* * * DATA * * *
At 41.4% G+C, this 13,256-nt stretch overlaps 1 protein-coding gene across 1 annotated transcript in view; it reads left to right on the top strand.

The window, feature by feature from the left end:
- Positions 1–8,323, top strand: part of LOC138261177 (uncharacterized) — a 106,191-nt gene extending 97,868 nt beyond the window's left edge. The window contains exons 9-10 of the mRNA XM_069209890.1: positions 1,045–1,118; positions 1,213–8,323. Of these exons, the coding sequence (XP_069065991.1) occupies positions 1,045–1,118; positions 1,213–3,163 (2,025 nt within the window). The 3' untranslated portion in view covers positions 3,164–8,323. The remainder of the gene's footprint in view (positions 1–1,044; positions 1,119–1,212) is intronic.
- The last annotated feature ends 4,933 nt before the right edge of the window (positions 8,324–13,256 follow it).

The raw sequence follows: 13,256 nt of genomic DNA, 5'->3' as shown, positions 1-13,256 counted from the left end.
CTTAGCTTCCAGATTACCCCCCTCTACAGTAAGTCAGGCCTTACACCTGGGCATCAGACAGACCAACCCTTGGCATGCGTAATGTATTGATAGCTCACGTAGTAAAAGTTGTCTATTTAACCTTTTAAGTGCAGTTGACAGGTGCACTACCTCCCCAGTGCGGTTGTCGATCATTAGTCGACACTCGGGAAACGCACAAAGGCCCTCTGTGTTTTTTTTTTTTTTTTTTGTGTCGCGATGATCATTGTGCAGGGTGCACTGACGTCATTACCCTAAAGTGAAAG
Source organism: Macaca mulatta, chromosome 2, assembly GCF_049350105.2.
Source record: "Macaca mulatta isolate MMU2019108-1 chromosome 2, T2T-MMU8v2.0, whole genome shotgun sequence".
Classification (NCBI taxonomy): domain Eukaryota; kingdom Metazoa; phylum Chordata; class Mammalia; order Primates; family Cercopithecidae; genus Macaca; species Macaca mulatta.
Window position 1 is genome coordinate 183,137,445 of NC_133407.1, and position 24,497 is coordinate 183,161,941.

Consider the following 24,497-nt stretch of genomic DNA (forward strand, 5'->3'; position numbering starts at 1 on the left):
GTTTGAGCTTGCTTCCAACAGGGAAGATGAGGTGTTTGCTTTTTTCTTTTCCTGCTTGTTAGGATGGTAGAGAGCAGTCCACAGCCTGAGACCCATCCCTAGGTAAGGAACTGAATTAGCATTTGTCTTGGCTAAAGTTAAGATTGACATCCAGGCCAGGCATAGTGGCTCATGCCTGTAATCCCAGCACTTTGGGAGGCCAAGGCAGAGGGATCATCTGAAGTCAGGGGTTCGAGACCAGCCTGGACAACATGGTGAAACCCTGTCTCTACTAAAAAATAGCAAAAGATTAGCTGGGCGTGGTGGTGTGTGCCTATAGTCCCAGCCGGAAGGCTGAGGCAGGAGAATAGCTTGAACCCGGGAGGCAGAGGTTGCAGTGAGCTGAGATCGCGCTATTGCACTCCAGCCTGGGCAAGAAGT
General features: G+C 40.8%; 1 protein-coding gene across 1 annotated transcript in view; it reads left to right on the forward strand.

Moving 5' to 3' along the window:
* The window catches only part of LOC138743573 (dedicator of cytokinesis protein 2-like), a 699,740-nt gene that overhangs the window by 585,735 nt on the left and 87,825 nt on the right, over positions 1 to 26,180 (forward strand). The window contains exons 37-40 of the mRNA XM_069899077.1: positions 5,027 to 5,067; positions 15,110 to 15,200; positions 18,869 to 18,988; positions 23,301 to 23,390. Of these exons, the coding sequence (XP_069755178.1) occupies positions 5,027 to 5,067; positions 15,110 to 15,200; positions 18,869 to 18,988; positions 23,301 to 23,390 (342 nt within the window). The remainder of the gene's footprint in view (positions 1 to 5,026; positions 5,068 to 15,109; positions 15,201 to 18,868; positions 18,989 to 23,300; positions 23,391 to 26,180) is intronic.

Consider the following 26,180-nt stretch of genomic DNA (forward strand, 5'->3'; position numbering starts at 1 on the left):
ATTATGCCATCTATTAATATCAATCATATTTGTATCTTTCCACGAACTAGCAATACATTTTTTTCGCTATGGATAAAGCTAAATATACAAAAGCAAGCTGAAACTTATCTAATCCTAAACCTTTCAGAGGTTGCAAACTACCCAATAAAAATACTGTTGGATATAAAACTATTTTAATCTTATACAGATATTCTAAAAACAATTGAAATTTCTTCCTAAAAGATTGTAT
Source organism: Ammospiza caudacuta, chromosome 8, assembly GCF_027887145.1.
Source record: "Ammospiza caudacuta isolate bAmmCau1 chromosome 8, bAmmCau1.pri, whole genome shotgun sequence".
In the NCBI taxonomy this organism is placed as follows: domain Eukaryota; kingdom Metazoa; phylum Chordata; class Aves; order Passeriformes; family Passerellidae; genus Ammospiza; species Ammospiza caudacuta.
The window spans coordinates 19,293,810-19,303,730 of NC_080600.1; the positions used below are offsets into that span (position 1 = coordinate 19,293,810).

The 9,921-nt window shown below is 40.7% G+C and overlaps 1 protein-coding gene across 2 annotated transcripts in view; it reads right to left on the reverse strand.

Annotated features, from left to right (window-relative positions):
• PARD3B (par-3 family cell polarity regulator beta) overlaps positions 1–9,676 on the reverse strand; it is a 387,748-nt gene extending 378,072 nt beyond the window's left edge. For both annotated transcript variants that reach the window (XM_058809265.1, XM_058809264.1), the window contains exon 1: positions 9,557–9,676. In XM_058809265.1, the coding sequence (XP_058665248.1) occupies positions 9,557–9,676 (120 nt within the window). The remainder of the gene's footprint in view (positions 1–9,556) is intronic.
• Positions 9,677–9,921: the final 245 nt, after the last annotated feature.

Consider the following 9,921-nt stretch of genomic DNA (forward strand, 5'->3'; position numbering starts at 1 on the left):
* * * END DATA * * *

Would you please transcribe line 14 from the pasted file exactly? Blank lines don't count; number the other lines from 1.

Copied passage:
Moving 5' to 3' along the window: